• Bensam123
        • 7 years ago

        Honestly it’s hard to find any benchmarks of USB 3 and SSDs that are reputable. Everyone seems to be concerned with showing off how much better TB is then USB 3, without testing the limitations of USB 3. Even TR doesn’t have benchmarks to that extent.

        One of the more common ones I found was the Kingston HyperX which isn’t a fast SSD or enclosure.

        When it comes to externals, SSDs are rather niche anyway. Most people only buy externals for space and put their SSDs inside their computer.

      • esterhasz
      • 7 years ago

      I would agree that in this case the interface choice seems to make little sens. But TB holds a lot of promise if you think about it as a potentially universal docking port. With ultrabooks and Windows 8 tablets gaining traction, TB may be very practical indeed.

      • Deanjo
      • 7 years ago

      Going USB also means losing a lot of features such as SMART, TRIM, NCQ, and many other low level drive features. With Thunderbolt those remain intact.

        • Waco
        • 7 years ago

        With eSATA they remain intact. eSATA is also cheap.

        Is TB as friendly as USB for removing drives or is it more like eSATA? If the latter…then I really don’t understand the point.

        I have two 4-drive eSATA enclosures (with a 2 drive RAID 0 and 2 single drives) that are mirrored to each other on my HTPC. I have yet to run into an issue with speeds for any of the 3 arrays even when copying from one to another. What would motivate me to upgrade those boxes to TB? Even if I made a massive 4-drive RAID 0 array on each it’s not likely I’d saturate the eSATA cable for 99% of the accesses to the drives…

          • Bensam123
          • 7 years ago

          Cause then you could hook up a display to your computer and have those drives connected through the display!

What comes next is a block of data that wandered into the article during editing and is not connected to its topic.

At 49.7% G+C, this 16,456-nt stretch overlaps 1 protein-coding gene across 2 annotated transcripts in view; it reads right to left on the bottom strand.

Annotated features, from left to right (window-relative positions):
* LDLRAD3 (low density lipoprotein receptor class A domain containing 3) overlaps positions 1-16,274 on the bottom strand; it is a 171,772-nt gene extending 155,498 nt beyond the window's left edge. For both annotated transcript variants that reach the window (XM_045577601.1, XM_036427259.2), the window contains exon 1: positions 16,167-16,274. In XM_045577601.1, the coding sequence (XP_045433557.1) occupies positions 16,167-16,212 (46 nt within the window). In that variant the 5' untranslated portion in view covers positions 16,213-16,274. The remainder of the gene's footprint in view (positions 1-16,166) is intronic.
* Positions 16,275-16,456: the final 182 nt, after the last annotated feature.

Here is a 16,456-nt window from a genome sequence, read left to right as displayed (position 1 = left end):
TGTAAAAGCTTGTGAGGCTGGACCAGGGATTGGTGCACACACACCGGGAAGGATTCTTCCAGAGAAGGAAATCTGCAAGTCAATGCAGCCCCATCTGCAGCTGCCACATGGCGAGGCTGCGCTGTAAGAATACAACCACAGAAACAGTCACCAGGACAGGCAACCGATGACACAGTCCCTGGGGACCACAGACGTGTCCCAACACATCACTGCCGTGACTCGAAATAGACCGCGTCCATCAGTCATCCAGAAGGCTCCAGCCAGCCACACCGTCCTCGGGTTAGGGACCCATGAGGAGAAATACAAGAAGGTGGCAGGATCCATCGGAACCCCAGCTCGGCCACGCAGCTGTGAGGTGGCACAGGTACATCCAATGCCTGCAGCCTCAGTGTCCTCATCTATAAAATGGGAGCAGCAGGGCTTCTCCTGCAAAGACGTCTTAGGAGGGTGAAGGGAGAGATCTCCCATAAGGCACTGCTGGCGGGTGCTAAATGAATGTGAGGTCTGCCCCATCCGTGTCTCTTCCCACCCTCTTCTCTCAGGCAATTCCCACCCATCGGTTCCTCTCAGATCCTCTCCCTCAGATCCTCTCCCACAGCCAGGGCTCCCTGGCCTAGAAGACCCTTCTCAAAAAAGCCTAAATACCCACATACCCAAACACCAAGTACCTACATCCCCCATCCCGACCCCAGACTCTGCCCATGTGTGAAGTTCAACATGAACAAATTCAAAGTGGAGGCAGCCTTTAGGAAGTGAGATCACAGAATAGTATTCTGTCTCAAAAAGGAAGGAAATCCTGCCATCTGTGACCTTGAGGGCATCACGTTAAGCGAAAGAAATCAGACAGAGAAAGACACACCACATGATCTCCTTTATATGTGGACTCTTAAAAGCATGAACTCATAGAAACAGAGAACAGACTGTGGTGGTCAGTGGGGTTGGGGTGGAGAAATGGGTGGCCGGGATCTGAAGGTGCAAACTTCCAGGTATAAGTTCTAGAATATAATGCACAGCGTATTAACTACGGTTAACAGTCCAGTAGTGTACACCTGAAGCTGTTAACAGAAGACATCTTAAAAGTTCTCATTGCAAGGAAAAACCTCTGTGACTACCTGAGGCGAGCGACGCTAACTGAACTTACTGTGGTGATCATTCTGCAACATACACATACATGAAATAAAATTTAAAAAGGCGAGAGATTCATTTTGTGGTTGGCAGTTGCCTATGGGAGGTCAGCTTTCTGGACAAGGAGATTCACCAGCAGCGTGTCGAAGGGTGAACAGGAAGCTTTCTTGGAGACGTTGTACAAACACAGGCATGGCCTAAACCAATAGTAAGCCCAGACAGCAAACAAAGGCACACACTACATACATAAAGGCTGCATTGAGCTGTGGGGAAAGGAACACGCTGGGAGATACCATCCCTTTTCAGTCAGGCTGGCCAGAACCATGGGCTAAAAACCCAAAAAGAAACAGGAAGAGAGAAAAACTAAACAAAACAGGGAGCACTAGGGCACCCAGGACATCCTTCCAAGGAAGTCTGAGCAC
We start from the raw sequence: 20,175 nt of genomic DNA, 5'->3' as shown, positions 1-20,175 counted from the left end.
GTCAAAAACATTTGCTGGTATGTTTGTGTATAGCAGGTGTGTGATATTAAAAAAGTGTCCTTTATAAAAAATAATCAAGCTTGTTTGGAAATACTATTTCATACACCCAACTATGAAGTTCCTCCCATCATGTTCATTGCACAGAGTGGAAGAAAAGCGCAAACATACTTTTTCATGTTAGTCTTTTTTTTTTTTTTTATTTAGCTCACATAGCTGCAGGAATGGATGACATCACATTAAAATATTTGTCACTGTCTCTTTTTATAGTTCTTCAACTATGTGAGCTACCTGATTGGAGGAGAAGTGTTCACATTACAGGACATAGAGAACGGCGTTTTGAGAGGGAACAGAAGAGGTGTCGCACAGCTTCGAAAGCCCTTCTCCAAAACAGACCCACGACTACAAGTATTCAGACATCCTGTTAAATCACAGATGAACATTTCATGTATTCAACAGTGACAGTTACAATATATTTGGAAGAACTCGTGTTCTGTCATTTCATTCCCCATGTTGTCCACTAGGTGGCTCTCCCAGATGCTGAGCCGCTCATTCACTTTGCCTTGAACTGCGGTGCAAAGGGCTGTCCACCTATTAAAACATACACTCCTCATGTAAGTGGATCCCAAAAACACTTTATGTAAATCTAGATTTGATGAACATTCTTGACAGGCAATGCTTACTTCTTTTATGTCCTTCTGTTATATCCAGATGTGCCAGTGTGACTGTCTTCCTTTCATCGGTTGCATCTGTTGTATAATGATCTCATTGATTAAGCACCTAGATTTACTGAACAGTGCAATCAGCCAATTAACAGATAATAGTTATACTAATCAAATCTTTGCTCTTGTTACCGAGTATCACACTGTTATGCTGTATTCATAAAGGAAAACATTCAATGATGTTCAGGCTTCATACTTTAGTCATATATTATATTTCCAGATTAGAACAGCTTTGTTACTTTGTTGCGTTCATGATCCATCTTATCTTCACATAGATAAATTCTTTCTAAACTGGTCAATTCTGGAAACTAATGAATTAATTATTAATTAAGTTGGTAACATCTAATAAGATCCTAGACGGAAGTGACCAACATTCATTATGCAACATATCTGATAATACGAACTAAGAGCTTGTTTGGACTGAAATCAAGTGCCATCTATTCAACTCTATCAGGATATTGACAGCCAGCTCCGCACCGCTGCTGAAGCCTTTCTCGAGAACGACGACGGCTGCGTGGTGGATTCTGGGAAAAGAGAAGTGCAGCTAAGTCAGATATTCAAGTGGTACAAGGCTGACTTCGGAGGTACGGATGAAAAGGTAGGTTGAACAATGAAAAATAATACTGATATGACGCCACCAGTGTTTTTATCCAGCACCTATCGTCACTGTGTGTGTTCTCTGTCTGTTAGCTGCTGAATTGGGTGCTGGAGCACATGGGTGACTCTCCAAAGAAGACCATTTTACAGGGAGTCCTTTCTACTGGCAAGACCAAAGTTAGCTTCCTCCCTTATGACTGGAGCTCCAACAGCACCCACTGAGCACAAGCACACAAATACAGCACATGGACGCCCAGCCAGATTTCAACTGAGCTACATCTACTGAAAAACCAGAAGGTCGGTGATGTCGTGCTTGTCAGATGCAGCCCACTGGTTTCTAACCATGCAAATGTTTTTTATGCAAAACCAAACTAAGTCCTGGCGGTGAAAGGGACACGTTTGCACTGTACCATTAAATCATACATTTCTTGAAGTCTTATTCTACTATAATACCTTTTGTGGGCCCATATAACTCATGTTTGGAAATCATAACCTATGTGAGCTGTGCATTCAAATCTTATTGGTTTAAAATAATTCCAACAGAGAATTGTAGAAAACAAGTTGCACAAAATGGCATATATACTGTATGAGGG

• Deanjo
          • 7 years ago

          eSata has it’s own issues especially when talking multidrive enclosures. First of all multidrive eSata enclosures use port multipliers which can be command base or frame based. Both the esata chipset and the enclosure have to use the same protocal. Many eSata chipsets in use on motherboards don’t even support port multiplying of any kind. Now depending on which protocal the chipset uses it MAY have support for the commands such as NCQ. Command based switching can’t but frame based can.

          Command base also does not allow data to be sent to multiple drives at once either. FIS does allow it but again the total bandwith of the eSata port is shared.

          The downside to eSata on multidrive enclosures is that you are limited to the max throughput of that one sata port. While it maybe tough to reach that max throughput with mechanical drives, it is easily hit with a pair of SSD’s. This isn’t a real concern with TB yet.

          In your case where you are just serving media it would’t be a big concern. If you start dealing with uncompressed HD video however eSATA starts choking trying to deliver that data.

          Edit: One other thing to note about the usage of multidrive eSata enclosures. Even though there are some eSATA chipsets out there that support port multiplying, many of the more common ones contain errata that can cause data loss. For this reason those eSATA chipsets have been blacklisted from port multiplying in the linux kernel.